Violet-flowered Petunia, Prostrate Petunia, Wild Petunia 'Laura Bush'


Family: Solanaceae (so-lan-AY-see-ee) (Info)
Genus: Petunia (peh-TEWN-ya) (Info)
Cultivar: Laura Bush
Synonym:Petunia x violacea



Tropicals and Tender Perennials

Foliage Color:

Unknown - Tell us

Bloom Characteristics:

This plant is attractive to bees, butterflies and/or birds

Flowers are fragrant

Water Requirements:

Average Water Needs; Water regularly; do not overwater

Where to Grow:

Suitable for growing in containers


18-24 in. (45-60 cm)


15-18 in. (38-45 cm)


USDA Zone 7a: to -17.7 C (0 F)

USDA Zone 7b: to -14.9 C (5 F)

USDA Zone 8a: to -12.2 C (10 F)

USDA Zone 8b: to -9.4 C (15 F)

USDA Zone 9a: to -6.6 C (20 F)

USDA Zone 9b: to -3.8 C (25 F)

USDA Zone 10a: to -1.1 C (30 F)

USDA Zone 10b: to 1.7 C (35 F)

Sun Exposure:

Full Sun



Bloom Color:


Bloom Time:

Mid Spring

Late Spring/Early Summer

Mid Summer

Late Summer/Early Fall

Mid Fall

Blooms repeatedly




Other details:

Unknown - Tell us

Soil pH requirements:

6.1 to 6.5 (mildly acidic)

Patent Information:


Propagation Methods:

From herbaceous stem cuttings

From seed; direct sow after last frost

Seed Collecting:

Bag seedheads to capture ripening seed

Allow pods to dry on plant; break open to collect seeds

Seed does not store well; sow as soon as possible

N/A: plant does not set seed, flowers are sterile, or plants will not come true from seed


This plant has been said to grow in the following regions:

Oak View, California

Jacksonville, Florida

Braselton, Georgia

Lansing, Kansas

Slidell, Louisiana

Morrice, Michigan

Crown Point, New York

Madison, Ohio

Zanesville, Ohio

Columbia, South Carolina

Arlington, Texas

Canyon Lake, Texas

Elgin, Texas

Ennis, Texas

Fort Worth, Texas

Hutto, Texas

New Caney, Texas

Richmond, Texas

San Antonio, Texas

Spring, Texas

Newell, West Virginia

show all

Gardeners' Notes:


On Apr 28, 2010, egardens from Hutto, TX wrote:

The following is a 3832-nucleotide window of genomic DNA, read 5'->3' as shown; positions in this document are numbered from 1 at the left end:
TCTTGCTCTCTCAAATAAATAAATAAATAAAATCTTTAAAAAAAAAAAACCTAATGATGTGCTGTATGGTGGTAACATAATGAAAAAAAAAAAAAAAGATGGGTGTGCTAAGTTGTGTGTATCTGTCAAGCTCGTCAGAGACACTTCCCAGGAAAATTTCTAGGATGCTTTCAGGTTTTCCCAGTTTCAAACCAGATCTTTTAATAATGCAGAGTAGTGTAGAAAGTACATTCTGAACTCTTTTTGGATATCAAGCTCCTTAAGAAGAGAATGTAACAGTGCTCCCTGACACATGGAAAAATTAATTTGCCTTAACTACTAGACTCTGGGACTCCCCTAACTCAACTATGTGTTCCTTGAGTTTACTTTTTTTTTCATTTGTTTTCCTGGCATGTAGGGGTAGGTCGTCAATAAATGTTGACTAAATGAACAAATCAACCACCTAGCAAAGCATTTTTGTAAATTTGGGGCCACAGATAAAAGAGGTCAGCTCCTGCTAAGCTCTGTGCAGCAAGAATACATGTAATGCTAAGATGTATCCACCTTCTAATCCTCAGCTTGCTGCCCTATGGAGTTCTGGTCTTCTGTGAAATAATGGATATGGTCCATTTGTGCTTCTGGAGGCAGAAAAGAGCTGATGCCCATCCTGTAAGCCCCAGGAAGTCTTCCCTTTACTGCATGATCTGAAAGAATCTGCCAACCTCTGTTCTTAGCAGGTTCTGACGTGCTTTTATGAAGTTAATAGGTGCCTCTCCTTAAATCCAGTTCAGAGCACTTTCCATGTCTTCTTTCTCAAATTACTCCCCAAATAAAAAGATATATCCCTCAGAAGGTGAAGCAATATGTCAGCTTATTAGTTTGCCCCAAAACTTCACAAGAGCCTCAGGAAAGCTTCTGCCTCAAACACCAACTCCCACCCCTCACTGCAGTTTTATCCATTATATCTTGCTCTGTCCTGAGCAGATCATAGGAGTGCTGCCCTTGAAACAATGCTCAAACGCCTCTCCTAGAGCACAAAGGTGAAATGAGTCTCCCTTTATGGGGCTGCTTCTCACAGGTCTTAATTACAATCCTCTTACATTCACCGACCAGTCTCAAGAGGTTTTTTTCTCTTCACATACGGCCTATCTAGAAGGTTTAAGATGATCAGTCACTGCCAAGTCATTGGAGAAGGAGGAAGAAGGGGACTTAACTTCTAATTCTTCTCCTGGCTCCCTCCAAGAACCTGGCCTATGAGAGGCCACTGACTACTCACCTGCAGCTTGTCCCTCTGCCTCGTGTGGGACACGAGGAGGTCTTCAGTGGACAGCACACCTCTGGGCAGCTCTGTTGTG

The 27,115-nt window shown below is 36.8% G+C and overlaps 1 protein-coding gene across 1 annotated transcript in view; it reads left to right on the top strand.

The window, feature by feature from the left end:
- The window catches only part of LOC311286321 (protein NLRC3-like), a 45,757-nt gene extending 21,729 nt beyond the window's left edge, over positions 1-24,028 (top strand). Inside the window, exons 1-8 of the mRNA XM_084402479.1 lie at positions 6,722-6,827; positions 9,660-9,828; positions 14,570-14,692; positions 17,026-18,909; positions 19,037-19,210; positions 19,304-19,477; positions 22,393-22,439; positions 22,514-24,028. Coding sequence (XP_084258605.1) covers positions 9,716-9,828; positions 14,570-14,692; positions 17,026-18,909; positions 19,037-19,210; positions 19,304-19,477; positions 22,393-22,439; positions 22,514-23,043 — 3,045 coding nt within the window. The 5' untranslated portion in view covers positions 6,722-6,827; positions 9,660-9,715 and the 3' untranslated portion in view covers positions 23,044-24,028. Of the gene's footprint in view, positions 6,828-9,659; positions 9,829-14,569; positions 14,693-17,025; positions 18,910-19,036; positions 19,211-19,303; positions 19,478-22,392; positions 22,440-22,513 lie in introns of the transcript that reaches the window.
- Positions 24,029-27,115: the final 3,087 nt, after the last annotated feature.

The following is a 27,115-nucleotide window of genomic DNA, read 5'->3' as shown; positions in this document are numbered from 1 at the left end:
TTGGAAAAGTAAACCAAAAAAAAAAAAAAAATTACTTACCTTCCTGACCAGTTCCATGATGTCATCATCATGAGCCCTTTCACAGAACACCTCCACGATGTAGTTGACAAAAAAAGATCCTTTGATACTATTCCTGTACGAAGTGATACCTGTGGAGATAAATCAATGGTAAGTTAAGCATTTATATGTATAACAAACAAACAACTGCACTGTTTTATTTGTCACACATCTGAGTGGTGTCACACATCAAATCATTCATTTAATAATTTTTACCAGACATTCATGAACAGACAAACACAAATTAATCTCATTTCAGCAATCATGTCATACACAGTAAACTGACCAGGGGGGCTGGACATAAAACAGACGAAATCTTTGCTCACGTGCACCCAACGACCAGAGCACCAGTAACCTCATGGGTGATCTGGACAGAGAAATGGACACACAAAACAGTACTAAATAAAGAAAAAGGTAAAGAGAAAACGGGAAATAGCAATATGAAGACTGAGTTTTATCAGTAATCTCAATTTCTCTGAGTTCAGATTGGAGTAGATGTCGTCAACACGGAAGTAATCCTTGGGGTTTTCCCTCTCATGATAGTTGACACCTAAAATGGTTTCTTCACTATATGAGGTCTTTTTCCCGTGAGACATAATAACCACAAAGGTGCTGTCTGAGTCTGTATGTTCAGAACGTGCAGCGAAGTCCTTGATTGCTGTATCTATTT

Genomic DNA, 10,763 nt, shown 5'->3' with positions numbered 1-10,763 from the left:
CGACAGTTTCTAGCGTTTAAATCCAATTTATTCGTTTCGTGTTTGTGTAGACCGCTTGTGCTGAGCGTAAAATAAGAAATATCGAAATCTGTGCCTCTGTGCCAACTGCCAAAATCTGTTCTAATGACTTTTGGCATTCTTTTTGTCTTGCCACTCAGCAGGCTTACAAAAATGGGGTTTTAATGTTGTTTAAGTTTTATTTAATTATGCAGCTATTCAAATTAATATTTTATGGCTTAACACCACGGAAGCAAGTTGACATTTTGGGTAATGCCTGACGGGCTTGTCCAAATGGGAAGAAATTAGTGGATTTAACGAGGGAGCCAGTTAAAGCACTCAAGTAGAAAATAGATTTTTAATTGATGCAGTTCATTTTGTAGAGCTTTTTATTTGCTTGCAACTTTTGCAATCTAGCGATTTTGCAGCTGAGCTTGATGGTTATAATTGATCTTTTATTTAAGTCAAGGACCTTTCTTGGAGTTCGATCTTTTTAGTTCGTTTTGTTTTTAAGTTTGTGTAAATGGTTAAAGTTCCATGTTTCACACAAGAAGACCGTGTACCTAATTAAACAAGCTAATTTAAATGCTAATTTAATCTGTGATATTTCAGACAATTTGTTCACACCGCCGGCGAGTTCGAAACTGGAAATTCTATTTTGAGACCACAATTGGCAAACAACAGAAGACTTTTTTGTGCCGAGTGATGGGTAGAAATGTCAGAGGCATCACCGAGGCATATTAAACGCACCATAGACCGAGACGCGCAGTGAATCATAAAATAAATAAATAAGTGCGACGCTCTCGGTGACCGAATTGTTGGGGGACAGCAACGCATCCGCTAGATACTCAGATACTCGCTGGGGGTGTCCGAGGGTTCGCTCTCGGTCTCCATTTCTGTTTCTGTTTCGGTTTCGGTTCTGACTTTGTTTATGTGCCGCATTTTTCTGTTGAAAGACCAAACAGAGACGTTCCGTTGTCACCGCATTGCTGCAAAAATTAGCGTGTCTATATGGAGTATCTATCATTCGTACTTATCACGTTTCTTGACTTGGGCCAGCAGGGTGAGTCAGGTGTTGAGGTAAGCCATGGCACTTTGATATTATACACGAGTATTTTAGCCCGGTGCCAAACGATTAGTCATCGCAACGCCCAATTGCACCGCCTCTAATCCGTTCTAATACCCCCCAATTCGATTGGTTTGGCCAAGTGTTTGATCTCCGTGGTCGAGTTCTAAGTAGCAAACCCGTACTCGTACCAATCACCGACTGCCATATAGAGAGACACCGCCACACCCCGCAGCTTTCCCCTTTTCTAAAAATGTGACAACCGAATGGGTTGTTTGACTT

Planted in less than ideal conditions, sprinkled a few of the microscopic seeds in several bare spots about a month ago. They are up and about, and first bloom is crazy darkish purple with some reds. They are in some small drain spots and their still fighting away fine. They should be completely grown by mid summer at the rate their growing. I can see they are taller about every other day. Plants are acting quite hardy. Please note I had no luck with the seed spread last winter at all, it could have been the heavy rains or the unusually cold conditions that knocked them out. Color is amazing and the leaf out is more pleasant than most wildflowers, I wish I had more seed when I did my second run.


On May 1, 2009, zville123 from Zanesville, OH (Zone 6a) wrote:

I wouldn't be without it! And I don't have to because if I let it go to seed at the end of the season, it comes back on it's own. Holds up well and smells wonderful in the evening. Laura Bush Pink is just as nice with a lighter pink color. You can buy seed for both from


On Mar 16, 2008, vossner from Richmond, TX (Zone 9a) wrote:

what a lovely petunia this is, a veritable blooming machine. No garden should be w/o it.


On May 1, 2006, Suze_ from (Zone 7b) wrote:

This one truly does stand up to the heat and intense southern sun, unlike other petunias. Does like to be pruned back occasionally to prevent lankyness and being whipped around and sometimes broken in storms.

Perennial in my garden and blooms all summer long, even in July.


On Nov 11, 2005, Fleurs from Columbia, SC wrote:

For the past 3 years, 'Laura Bush' has been one of the stars of my insufferably hot and humid Southeast Zone 8 gardens. Easy to grow by winter sown seeds with the only maintenance being a monthly trimming back, 'Laura Bush' is a cinch. NO DEADHEADING! My sandy soil seems to be just what she likes, even when cooked by the reflected heat of asphalt and concrete. Excellent doer.


On Jun 8, 2005, MalvaFan from Morrice, MI wrote:

I made cuttings over the winter and a few survived. They were leggy and pale but once the warm weather came they bloomed like crazy and filled out the container.


On Sep 6, 2003, MizD from Lufkin, TX wrote:

Laura Bush petunias are excellent fillers in my daylily beds here in East Texas. When they get leggy, I just cut them back and it's not long till they are in full bloom.